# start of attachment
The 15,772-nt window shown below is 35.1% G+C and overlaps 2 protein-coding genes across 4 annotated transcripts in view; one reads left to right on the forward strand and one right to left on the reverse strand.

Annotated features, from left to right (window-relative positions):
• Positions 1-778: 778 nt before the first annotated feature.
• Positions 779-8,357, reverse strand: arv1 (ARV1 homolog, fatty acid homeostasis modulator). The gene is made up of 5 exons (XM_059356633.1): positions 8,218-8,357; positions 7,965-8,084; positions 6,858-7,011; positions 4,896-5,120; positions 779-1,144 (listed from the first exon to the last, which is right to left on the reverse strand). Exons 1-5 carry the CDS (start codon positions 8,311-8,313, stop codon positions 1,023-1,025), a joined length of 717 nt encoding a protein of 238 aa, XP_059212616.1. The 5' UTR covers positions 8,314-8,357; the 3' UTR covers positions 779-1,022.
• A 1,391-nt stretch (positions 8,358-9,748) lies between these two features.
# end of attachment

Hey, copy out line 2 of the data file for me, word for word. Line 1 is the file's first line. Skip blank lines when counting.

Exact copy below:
Annotated features, from left to right (window-relative positions):